North is up. North is always up. Isn’t it?
In architectural education (at least in the UK) one of the most consistently and stringently prescribed conventions is that architectural plans should always be drawn with north ‘up’ on the page. That makes perfect sense, since it means that reading plans, particularly in relation to the position of the sun, is straightforward. It also matches the global reading of the orientation of The Earth in space (on maps and atlases north is always up). It all makes perfect sense.
But what if it doesn’t really, really make sense? In ‘The God Delusion’ Richard Dawkins notices the arbitrariness of that rule. He suggests that buying maps where the South Pole is on the top would undermine a “deeply ingrained unconscious northern hemisphere chauvinism” by confirming “that ‘north’ is an arbitrary polarity which has no monopoly on ‘up’”.1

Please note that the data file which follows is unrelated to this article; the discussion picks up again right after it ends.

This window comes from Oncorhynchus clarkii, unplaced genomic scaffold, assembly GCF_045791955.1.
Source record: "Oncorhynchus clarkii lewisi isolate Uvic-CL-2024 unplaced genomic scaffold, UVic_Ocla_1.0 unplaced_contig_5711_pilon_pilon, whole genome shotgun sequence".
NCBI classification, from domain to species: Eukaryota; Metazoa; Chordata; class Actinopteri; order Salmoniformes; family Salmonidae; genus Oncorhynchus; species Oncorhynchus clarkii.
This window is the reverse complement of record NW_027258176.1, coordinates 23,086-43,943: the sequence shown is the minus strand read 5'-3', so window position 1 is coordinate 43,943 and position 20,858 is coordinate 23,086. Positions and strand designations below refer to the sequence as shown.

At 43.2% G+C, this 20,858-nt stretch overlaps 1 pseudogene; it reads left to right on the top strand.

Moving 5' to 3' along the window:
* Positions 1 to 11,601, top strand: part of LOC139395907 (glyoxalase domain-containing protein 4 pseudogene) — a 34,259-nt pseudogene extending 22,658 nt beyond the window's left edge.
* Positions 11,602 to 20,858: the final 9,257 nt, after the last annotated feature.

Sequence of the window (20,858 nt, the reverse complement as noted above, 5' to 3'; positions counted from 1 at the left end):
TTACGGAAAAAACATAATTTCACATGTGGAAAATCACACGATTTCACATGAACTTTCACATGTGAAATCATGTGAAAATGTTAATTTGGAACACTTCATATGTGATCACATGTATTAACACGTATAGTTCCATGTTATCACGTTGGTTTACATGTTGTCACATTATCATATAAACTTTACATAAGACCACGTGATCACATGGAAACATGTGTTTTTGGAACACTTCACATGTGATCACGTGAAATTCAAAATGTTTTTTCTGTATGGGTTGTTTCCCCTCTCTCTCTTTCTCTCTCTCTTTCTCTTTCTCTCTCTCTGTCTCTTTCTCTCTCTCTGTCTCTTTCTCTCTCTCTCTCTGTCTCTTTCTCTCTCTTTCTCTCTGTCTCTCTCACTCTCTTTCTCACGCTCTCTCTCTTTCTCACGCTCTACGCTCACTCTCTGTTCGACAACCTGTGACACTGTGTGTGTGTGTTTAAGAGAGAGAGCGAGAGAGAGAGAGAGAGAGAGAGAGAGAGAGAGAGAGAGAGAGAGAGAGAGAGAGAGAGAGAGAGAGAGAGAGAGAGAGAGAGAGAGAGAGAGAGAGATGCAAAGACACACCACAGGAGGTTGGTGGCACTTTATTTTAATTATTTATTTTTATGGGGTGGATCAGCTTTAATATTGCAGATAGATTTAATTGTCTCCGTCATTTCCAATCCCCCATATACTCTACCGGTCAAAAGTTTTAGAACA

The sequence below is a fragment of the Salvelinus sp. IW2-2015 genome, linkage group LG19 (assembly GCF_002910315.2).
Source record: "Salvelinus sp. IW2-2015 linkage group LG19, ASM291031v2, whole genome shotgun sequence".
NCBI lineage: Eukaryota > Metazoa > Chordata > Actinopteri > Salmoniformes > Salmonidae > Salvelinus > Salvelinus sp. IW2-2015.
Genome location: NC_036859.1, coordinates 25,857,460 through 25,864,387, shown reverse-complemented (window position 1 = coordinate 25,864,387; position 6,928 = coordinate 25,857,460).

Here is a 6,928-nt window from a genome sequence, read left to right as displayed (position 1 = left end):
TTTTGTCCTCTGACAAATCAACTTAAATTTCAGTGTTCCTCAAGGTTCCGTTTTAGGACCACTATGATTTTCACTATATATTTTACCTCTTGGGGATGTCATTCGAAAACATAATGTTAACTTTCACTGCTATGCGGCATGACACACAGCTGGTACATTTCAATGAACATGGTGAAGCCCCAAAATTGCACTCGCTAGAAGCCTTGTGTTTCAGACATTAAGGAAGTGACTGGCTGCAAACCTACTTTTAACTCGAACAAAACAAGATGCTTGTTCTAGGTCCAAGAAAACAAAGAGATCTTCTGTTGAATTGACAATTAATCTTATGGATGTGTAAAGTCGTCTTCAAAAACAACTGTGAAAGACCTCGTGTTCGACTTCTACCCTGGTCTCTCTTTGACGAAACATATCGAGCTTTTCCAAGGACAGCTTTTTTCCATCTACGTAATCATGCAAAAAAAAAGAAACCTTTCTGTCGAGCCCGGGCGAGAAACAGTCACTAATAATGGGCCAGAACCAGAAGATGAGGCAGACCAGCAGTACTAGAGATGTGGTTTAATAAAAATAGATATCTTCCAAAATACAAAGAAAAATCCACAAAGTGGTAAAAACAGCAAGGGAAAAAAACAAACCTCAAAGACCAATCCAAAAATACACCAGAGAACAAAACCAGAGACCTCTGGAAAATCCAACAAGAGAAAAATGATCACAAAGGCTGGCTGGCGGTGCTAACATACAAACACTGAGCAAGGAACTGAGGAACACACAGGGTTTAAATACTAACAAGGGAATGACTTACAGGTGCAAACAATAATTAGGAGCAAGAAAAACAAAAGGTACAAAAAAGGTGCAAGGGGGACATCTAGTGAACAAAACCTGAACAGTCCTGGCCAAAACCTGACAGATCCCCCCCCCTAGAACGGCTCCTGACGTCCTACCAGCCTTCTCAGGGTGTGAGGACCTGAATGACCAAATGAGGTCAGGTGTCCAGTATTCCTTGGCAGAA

While maps all over the world only make sense if they are consistently orientated with each other, that initial definition, that first step, which defines north as being ‘up’, is fundamentally flawed. Space exists and extends in every direction equally and simultaneously. In reality, at least in fundamental cosmological terms, there is no ‘up’; ‘down’; ‘front’; ‘back’; ‘top’; or ‘bottom’. Maps of our planet, or any of our countries would be no less accurate if they were upside-down, or even if they were rotated through any of the three hundred and sixty degrees of orientation.
I’m not arguing for a realignment of how we ‘see’ the world – or how we draw buildings within the world, but it is interesting to take a moment to consider all the angles! We’re conditioned by what we see and what we (think we) know; our perception of what looks right and what looks wrong becomes increasingly fixed. The maps below just look really wrong. But, actually, they’re not. Are they?!
1 Richard Dawkins (2006). From ‘The God Delusion’, page 139. Black Swan / Transworld, London.